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J Plant Physiol. 2007 Jul;164(7):923-33. Epub 2006 Jul 31.

Phylogenetic and expression analysis of sucrose phosphate synthase isozymes in plants.

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Monsanto Company, 800 North Lindbergh Boulevard, St. Louis, MO 63167, USA.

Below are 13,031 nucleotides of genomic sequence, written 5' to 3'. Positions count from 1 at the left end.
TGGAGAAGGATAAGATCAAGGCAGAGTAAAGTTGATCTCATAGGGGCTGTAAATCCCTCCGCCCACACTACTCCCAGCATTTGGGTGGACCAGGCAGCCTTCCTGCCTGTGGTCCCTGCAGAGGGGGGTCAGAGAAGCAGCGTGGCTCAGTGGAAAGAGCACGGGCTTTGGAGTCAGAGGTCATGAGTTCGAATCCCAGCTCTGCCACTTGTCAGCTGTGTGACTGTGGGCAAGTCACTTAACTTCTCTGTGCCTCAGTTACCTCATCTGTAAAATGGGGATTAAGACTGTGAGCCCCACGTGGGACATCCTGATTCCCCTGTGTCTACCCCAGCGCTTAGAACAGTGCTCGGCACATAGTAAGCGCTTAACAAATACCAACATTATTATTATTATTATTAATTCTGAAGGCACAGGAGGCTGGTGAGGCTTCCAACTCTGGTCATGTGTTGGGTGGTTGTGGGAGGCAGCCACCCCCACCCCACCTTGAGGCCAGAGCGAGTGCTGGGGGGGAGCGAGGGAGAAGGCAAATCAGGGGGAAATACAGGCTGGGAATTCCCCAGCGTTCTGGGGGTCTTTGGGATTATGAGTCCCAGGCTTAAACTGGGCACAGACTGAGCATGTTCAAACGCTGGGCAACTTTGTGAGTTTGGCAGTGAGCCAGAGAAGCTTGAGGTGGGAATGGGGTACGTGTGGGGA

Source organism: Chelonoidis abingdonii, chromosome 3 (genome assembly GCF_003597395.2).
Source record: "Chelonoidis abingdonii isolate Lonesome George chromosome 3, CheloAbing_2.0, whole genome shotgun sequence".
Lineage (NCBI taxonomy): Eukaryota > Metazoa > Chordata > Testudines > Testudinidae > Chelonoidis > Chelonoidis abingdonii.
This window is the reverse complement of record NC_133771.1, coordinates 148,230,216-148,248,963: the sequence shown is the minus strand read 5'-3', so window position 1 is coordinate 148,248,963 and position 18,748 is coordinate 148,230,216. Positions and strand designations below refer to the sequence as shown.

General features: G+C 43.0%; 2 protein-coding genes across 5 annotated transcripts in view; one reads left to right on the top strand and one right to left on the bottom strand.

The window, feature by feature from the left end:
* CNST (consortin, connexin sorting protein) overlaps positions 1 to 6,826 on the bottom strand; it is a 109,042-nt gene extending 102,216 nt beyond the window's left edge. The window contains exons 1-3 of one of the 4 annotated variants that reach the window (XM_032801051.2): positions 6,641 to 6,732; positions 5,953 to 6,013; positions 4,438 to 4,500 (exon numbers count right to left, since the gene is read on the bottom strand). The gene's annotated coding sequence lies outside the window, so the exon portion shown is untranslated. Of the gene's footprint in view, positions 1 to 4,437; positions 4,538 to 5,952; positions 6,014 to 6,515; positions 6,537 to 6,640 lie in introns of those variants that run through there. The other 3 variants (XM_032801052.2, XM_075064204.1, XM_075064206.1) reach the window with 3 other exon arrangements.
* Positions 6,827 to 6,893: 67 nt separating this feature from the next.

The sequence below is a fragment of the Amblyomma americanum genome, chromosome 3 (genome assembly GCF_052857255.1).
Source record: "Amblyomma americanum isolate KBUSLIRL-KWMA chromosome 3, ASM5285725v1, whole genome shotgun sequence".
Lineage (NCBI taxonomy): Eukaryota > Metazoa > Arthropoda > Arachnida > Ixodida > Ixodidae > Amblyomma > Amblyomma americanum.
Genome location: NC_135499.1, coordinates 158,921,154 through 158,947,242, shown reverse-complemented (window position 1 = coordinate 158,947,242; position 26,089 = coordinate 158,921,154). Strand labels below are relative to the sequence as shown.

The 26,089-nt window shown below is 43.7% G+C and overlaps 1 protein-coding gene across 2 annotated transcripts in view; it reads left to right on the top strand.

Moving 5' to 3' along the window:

In plants and microbes, sucrose phosphate synthase (SPS) is an important enzyme in sucrose biosynthesis. Several different isozymes of SPS exist in plants. Genomic and EST sequence data from Arabidopsis, rice and maize has been analyzed. This analysis has revealed that the Arabidopsis genome contains four unique SPS genes. The rice databases (Monsanto proprietary, and public databases) contain five unique full-length SPS genes. Using the Monsanto maize EST and genomic sequence databases, we have identified five full length and two partial SPS sequences, bringing the total number of presently known maize SPS genes to at least seven. Phylogenetic analysis of all known SPS sequences revealed several putative evolutionary branches of SPS. We have classified SPS genes into three major groups in higher plants, all with distinct features from the known microbial SPS genes. Furthermore, this analysis suggests evolutionary divergence of monocotyledonous (monocot) and dicotyledonous (dicot) SPS sequences. The evidence suggests that several gene duplication events occurred at various points during evolution, both before and after the monocot/dicot split. It appears that at least one of the major forms of SPS genes may have evolved after the divergence of monocots and dicots. In addition, several more recent gene duplication events may have occurred after maize/rice speciation, giving rise to additional SPS genes in maize. Some of the variants lack one or more of the presently known regulatory sites, implying that this evolutionary divergence may have given rise to enzymes with functional differences. We present evidence from transcript distribution studies using cDNA libraries as well as transcriptional profiling experiments and propose that specific SPS genes have diverse patterns of expression that are sometimes responsive to environmental signals. Our data suggests that higher plant SPS isozymes differ with respect to their patterns of expression and regulation and that our proposed phylogenetic classification reflects specific functional categories for higher plant SPS isozymes.

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